“The overwhelming issue is the decline in the industry, at a rate of 5 to 6 percent each year,” Cutler said by phone. “The (Bucksport) mill hasn’t been profitable for years. Why is it only now … that the governor is talking about the natural gas pipeline in New England?”
“Why is everyone so surprised?” Cutler said later. “The problem with every paper mill is foreign competition, the declining demand worldwide for paper and increased energy costs.”
Addressing those items would go far in supporting Maine business, he said.
During the governor’s press conference, LePage said that the state assisted Verso with funds designed to lower energy costs and keep people employed.
“We made an effort to help with the energy side,” he said. “The state came to the plate and gave them a lucrative energy contract.”
The company in February purchased a 273-megawatt gas-fired power plant at the site of the Bucksport mill. About 28 percent of the power produced at the plant goes to the Verso mill, and the rest is sold back to the power grid operated by ISO-New England.
Company officials said they will keep operating the power plant after the mill closes, leading some to question if Verso breached its agreement with the state. The Public Utilities Commission in 2011 ordered Central Maine Power to enter into a five-year power deal with Verso.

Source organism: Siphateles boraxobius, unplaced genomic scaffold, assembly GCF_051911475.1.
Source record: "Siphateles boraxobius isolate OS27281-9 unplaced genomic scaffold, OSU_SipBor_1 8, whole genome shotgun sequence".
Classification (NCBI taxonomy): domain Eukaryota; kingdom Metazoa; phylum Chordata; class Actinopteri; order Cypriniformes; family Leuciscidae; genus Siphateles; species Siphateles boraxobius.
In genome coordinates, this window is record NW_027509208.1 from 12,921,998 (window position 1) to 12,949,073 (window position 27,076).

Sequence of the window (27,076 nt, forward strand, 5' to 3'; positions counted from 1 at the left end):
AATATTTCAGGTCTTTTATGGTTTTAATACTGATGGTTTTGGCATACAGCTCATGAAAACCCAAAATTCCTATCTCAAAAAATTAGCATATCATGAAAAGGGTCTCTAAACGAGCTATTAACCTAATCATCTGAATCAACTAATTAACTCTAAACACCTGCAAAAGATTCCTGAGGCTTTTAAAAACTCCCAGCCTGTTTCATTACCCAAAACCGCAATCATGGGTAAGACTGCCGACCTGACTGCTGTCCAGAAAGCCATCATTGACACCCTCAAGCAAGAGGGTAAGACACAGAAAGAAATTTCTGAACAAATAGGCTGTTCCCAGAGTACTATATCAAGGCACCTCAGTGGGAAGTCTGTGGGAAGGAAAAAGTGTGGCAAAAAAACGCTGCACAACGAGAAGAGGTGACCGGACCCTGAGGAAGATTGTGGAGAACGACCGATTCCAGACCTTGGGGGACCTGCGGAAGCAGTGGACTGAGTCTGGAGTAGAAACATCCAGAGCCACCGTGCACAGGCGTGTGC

LePage said he didn’t know if Verso violated the agreement but his economic team is looking into the matter.
“I’m frustrated that contract wasn’t tied to jobs,” he said.
LePage said he has “been trying” to fix problems with paper mills in Maine.
“I’ve been beating my head for four years,” he said. “We need to cut taxes. We need to address energy. I’ve done everything I can from a governor’s point of view.”
“The point of the matter is the Legislature we have in power right now is not interested in working with me,” LePage said later.
Michaud said the loss of every papermaking job directly affects the jobs of five to seven others, such as loggers or restaurant workers.
Michaud’s six-point plan states he will:
— Within the first 30 days of taking office convene a summit of industrial leaders, mill owners, union leadership, municipal leaders and landowners and representatives from the forest products industry to develop an action plan to revitalize and protect rural manufacturing jobs and address the cost drivers and challenges affecting the paper industry.
— Work collaboratively with other New England governors to address the energy problems facing the region, including expansion of natural gas as a transitional fuel, especially for industrial users, and consideration of ways to address solutions for demand-response throughout New England at the state level.
— Implement new rules and laws that hold private-sector companies accountable for job creation and retention when they accept public resources, including tax breaks and grants, and establish verifiable metrics for economic development programs.
— Place a two-year moratorium on changes to BETR and BETE, to provide predictability and stability to Maine’s manufacturing sector, and then establish a five-year plan to modernize incentives so that they are sustainable and predictable over the long-term.
— Reduce energy costs through long-term contracts for renewable energy while reducing Maine’s reliance on a single fuel source for electricity.
— Establish and fund an emergency reserve program to support municipalities in the event of large job losses, plant closures or erosion of the local tax base due to revaluation of large, industrial taxpayers to protect other property owners from unanticipated tax spikes.